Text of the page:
The current legislation regarding data protection, the GDPR and LOPDGDD, introduced updates to your rights. Besides the recognised “Right to erasure”, there is the new “Right to data portability”, which we are going to explain in this article to clear up any doubts that may arise from the literal interpretation of the definition given by the GDPR.
Article 20 of the General Data Protection Regulation defines the right to transfer and recognises that the data subject shall have the right to receive the personal data concerning him or her, which he or she has provided to a controller, in a structured, commonly used and machine-readable format and have the right to transmit those data to another controller without hindrance from the controller to which the personal data have been provided.
Under which circumstances? When:
- The processing is based on the consent granted by the data subject to process his or her personal data for one or more specific purposes;
- The processing is carried out by automated means.
In exercising his or her right to data portability, the data subject shall have the right to have the personal data transmitted directly from one controller to another, where technically feasible.
Interoperable portability formats
For its part, Recital clause 68 of the GDPR stipulates as follows:
To further strengthen the control over his or her own data, where the processing of personal data is carried out by automated means, the data subject should also be allowed to receive personal data concerning him or her which he or she has provided to a controller in a structured, commonly used, machine-readable and interoperable format, and to transmit it to another controller. Data controllers should be encouraged to develop interoperable formats that enable data portability.
That right should apply where the data subject provided the personal data on the basis of his or her consent or the processing is necessary for the performance of a contract. It should not apply where processing is based on a legal ground other than consent or contract. By its very nature, that right should not be exercised against controllers processing personal data in the exercise of their public duties
It should therefore not apply where the processing of the personal data is necessary for compliance with a legal obligation to which the controller is subject or for the performance of a task carried out in the public interest or in the exercise of an official authority vested in the controller.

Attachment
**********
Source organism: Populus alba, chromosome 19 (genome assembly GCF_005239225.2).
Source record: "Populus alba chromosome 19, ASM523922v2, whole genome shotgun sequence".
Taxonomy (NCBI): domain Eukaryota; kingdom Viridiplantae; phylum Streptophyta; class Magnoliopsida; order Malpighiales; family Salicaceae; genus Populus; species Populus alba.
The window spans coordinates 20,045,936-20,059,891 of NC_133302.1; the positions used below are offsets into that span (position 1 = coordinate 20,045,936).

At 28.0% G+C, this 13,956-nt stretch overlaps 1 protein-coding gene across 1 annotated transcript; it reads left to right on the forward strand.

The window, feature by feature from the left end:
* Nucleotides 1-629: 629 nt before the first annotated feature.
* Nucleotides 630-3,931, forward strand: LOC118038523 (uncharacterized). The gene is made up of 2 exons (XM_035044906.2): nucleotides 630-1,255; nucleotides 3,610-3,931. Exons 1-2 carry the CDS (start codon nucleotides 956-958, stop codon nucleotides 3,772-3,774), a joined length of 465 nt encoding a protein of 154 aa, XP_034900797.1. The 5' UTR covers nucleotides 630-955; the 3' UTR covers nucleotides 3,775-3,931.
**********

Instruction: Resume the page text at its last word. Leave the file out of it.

The data subject’s right to transmit or receive personal data concerning him or her should not create an obligation for the controllers to adopt or maintain processing systems which are technically compatible. Where, in a certain set of personal data, more than one data subject is concerned, the right to receive the personal data should be without prejudice to the rights and freedoms of other data subjects in accordance with this Regulation.
Furthermore, that right should not prejudice the right of the data subject to obtain the erasure of personal data and the limitations of that right as set out in this Regulation and should, in particular, not imply the erasure of personal data concerning the data subject which have been provided by him or her for the performance of a contract to the extent that and for as long as the personal data are necessary for the performance of that contract
Where technically feasible, the data subject should have the right to have the personal data transmitted directly from one controller to another
On the other hand, Article 17 of the LOPDGDD under the subsection “The right to data portability” stipulates as follows: “The right to data portability shall be exercised in accordance with what is set forth in Article 20 of Regulation (EU) 2016/679”.
Inferred and derived data
Having said that, it is important to highlight that data considered as “inferred” or “derived”, understood as that which derives from the application of information generated during the implementation of the service through knowledge or skills belonging to the controller, are not subject to the right to portability; namely, from the application of skills that are part of the controller’s know-how (such as mathematical skills or those resulting from applying algorithms) to data related to the product or service.
The Guidelines adopted by the Working Party created by Article 29 of Directive 95/46/EC regarding exercising the right to portability were very helpful and clear. In this sense, the aforementioned guide from the Article 29 Working Party makes reference to the tools employed for data portability.
From a technical point of view, data controllers must offer different options for putting the right to data portability in practice. For example, they must offer the data subject the option for direct download, and at the same time allow data subjects to transmit the data directly to another data controller, which could be done by supplying an API; these are application interfaces or web services providing data controllers so that other systems or applications can link up and work with their systems.
When can the portability be exercised
In conclusion, it must be clear that the right to portability may only be exercised in the cases foreseen by Article 20 of the GDPR, and certain conditions have to be met with regard to the data that can be “ported”:
- First condition: personal data concerning the data subject.
- Second condition: data supplied by the data subject.
- Third condition: the right to data portability shall not adversely affect the rights and freedoms of others.
Similarly, more information and forms for exercising the right to data portability can be found on the Spanish Data Protection Agency website.